Fintech: the opportunity is vast (and early)
The recent investment in GoCardless presents an opportunity to take stock of Permira’s fintech journey so far, write Andrew Young and Alberto Riva.
In the world of private equity and growth investing, you’d probably find it difficult to come across a portfolio that isn’t at least partly weighted towards digital businesses. For Permira, though, having over three decades’ experience in technology and software investing gives us a deeper perspective.
This, combined with our cross-sector expertise and global network has, over the years, opened doors to new verticals within technology – be that marketing tech, sales tech or indeed financial tech.
It has been near a decade since Permira began actively assessing opportunities in fintech - before ‘open banking’ emerged and when PayPal was a rare alternative payment method (APM) - and, for us, that opportunity only gets more exciting.
In January, Permira Growth Opportunities led a landmark funding round for opening banking payments innovator GoCardless, a London-headquartered tech business that is leveraging open banking to drive the industry forward, something the company’s co-founder and CEO, Hiroki Takeuchi, calls ‘a once in a generation shift’.
For more info on the investment, check out the press release here.
GoCardless processes $25bn of transactions a year for 70,000+ customers and has doubled its valuation in a little over 12 months. The company joins Permira’s growing portfolio of fintech businesses that are leaders in a trend that is reshaping the way people and companies transact and manage money.
We feel privileged to be supporting such category-defining businesses and management teams as they work to reshape the financial services sector.
How did we get here
This has also been quite a journey for us. Ten years ago, we were seeing a host of bank carve-out opportunities of payment companies. But rather than help the old financial services industry to wind down, we wanted to support the companies that had found a better way of doing things – the true tech disruptors.
In 2018, the Permira funds backed payments company Klarna, now a fully regulated digital bank that is on its way to being a ‘super app’ as shopping continues to surge. It has more than 100 million active users and it’s not an exaggeration to say the company is leading a cultural change in the way younger generations manage their money and expenditure. Earlier this month, the company’s CEO, Sebastian Siemiatkowski, tweeted that US app downloads of Klarna have now surpassed PayPal’s, while the number of transactions continues to shift in Klarna’s favour.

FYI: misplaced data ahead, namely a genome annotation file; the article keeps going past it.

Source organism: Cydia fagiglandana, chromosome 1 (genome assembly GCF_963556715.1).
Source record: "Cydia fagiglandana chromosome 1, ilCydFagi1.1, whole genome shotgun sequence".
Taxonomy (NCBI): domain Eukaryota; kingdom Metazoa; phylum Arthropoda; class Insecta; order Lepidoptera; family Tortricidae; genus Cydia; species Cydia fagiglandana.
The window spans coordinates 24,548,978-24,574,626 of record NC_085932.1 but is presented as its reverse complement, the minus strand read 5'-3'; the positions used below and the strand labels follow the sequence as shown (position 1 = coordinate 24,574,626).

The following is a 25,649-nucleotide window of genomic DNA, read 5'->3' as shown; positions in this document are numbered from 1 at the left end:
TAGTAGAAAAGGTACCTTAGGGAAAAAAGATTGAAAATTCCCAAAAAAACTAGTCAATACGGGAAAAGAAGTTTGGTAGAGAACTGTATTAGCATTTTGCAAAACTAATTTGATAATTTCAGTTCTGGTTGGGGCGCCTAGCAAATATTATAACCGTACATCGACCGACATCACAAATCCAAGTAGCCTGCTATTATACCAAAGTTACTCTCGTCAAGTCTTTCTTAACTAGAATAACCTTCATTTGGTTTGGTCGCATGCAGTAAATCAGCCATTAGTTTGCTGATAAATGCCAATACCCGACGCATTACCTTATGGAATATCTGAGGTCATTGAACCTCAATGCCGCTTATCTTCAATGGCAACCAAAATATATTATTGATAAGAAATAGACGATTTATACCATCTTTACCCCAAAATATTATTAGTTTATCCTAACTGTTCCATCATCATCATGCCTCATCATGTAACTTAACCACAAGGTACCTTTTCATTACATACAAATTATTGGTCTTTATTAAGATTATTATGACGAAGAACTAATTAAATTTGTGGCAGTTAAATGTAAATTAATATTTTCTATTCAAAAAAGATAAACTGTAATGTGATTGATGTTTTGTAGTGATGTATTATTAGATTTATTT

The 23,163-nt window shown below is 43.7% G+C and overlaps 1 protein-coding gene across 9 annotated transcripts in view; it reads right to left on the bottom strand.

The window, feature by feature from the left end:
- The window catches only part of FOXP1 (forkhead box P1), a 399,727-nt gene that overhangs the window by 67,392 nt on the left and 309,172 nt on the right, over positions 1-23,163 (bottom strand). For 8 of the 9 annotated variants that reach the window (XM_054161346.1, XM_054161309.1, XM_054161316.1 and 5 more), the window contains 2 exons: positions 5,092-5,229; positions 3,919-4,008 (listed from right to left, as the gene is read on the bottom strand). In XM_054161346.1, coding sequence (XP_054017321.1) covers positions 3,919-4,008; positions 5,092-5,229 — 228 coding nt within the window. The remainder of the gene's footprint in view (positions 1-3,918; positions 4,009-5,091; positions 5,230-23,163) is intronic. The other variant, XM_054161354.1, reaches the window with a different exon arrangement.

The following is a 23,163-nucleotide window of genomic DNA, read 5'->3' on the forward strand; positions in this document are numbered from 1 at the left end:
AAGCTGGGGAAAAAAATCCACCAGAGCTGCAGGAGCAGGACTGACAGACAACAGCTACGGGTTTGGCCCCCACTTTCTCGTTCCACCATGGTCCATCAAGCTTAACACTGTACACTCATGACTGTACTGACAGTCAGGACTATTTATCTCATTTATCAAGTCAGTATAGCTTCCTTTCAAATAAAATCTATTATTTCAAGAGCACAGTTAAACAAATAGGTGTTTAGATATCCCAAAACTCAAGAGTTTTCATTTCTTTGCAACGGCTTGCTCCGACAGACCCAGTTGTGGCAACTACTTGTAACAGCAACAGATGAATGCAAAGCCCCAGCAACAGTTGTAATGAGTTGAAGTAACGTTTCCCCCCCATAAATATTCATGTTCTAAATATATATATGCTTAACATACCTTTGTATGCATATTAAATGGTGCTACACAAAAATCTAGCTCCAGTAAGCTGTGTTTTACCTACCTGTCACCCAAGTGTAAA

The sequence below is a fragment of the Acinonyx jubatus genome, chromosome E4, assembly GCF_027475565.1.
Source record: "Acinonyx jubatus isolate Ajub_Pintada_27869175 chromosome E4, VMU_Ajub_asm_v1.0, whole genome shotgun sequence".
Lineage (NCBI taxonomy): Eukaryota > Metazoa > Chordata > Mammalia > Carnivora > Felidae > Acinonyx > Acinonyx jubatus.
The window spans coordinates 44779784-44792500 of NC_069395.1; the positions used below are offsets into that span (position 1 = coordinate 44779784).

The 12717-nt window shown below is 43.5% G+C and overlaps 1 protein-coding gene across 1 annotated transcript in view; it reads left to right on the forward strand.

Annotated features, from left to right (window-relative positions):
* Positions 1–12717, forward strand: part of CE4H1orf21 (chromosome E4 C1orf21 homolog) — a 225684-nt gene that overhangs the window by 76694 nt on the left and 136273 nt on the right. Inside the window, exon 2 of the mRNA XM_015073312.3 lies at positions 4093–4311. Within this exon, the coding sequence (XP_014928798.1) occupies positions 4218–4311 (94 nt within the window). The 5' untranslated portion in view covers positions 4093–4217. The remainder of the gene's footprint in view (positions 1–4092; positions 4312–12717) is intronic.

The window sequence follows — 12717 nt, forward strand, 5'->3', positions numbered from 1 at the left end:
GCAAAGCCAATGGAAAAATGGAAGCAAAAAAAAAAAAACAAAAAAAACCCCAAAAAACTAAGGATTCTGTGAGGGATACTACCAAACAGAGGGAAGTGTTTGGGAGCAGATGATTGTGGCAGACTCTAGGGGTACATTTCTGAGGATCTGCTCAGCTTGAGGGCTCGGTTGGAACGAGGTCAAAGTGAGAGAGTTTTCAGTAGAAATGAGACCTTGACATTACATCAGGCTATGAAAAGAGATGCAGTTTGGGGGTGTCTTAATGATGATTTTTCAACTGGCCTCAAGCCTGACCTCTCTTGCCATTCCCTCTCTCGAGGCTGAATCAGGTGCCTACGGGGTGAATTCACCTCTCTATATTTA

This was followed in 2020 and 2021 by investments in Clearwater Analytics and Carta respectively – fintechs that are disrupting their markets with the best cloud-based applications we have seen.
These investments are good examples of what we look for. In typical Permira fashion, when it comes to fintech we are seeking long-term growth compounders with strong unit economics, all through the lens of a product and growth-focused investment strategy – and the two go hand-in-hand. These platforms grow not because they have rights or real estate, but because they delight their customers and fulfil a need. Financial services, as a sector, is famously a poor Net Promoter Score (NPS) segment, but the best fintechs are resetting that relationship in a tremendously positive way.
There is vast opportunity, but we are very focused on particular themes of great potential.
Firstly, people have been talking about ‘the cloud’ for a long time, but only recently are we seeing cloud native platforms like Clearwater and Carta accelerate their traction to replace in-house legacy technologies that the vast majority of enterprises continue to rely on for their financial and regulatory functions. In the case of Clearwater in particular, the ‘cloudification’ of enterprise financial software is still very early.
Another theme is ‘software meeting payments’- where technology automates the payment workflow in vertical markets. This typically results in software-like metrics such as high retention combined with underlying volume growth (we call this “Saas+”). GoCardless is a great example of this. It has all the ‘stickiness’ of a SaaS model, plus a growth kicker provided by its focus on payments.
A third theme is APMs, which Klarna and GoCardless play into. Klarna‘s consumer focus highlights a growing sub-theme of the ‘great rebundling’ of financial services – starting with the wedge of BNPL, Klarna has successfully expanded into cards, savings products and shopping tools with more to come. GoCardless is redefining subscription payments by combining direct debit with open banking, resulting in higher conversion rates and lower costs for merchants.
Another important theme is the ‘democratisation’ of financial products. Carta is a good example of this – by increasing transparency and ease of use in illiquid assets, the business is on the journey to create a public marketplace for assets which were previously ‘private’.
It is difficult not to be enthused by companies that offer excellent customer experience while increasing transparency, accessibility and choice. That’s why we are committed to applying Permira’s global network and sector experience to helping these companies make finance work better, for everyone.
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